This remained true at the CNN town hall last week, where many of the questions came from students and young organizers affiliated with the Sunrise Movement. This dynamic was particularly highlighted in an exchange between a graduate student and Vice President Joe Biden, where it was revealed that following the debate Mr. Biden would be attending a fundraiser hosted by an executive with ties to the natural gas industry. (if you are interested in how students and young people are continuing to organize in their communities, keep an eye on the RCC Fellowship program as they work for sustainability and environmental justice throughout the year.)
Nuclear energy and natural gas are sticking points
In its campus work, the RCC has been making clear that nuclear power is neither safe, reliable nor carbon neutral. But not all candidates have gotten that message. Recently, the RCC published an article highlighting that many candidates stances on nuclear energy vary drastically. This difference was brought into sharp relief on the town hall stage as nuclear energy, in addition to carbon capture technology and carbon tax proposals, appeared as some of the most consistent and important differences between the candidates.
Senator Cory Booker and tech entrepreneur Andrew Yang were the most vocal proponents of nuclear power. Each called for investments into both research and expansion of the industry, with Senator Booker referring to nuclear energy not as a future we should be “fearful of,” but rather, one we should “embrace.” But, as noted in RCC’s earlier report, such claims about the safety, cost, and validity of these new nuclear technologies have yet to withstand scrutiny Other Democratic candidates, like Senators Kamala Harris and Bernie Sanders, however, were forthrightly opposed to the expansion of the industry, raising serious concerns about the disposal of nuclear waste and the harmful impact it would have on local communities.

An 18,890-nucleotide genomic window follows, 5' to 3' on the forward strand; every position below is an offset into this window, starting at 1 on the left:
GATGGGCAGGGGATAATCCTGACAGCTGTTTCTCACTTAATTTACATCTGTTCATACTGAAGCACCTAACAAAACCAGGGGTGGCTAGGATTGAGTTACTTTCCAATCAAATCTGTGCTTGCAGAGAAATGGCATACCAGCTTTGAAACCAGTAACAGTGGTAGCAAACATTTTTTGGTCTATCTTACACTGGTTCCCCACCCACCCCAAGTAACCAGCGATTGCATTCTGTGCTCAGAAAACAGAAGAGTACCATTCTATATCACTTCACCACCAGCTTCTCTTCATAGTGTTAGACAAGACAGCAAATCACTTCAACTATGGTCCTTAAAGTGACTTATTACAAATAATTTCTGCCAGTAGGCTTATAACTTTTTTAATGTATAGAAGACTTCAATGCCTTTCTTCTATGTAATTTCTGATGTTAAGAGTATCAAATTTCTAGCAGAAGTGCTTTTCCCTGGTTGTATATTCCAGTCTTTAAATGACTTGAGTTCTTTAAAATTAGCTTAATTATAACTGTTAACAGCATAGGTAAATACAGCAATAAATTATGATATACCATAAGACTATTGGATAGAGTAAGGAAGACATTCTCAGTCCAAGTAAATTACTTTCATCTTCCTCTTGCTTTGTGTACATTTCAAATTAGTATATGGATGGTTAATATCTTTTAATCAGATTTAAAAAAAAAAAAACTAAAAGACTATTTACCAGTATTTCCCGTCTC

Credit: Richmond-Times Dispatch
The debate over so-called “bridge fuels” among Democrats also continues to rage, particularly with fracked natural gas, as clear differences between the candidates again were highlighted. Among those on stage, Senators Kamala Harris, Elizabeth Warren, Cory Booker, and Bernie Sanders have called for total bans on fracking. Some candidates were called out, as was former HUD Secretary Julian Castro who was asked about his role in expanding fracking in San Antonio while he was mayor there. Vice President Biden, seemingly with the electoral votes of Pennsylvania, a fracking state, in mind, said that he would oppose fracking on public lands, but that he did not support a nationwide ban. This issue may prove to be one of the most important dividers between the candidates. Natural gas currently provides roughly 35 percent of electricity in the US and is projected to produce the majority of electricity in the country by 2050. Gas pipeline infrastructure continues to expand and threaten communities across the country, such as with the Atlantic Coast and Mountain Valley Pipelines, opposed by the RCC and other environmental organizations.
— Mackay Pierce is the Associate Director and Campus and Communications Manager for the Rachel Carson Council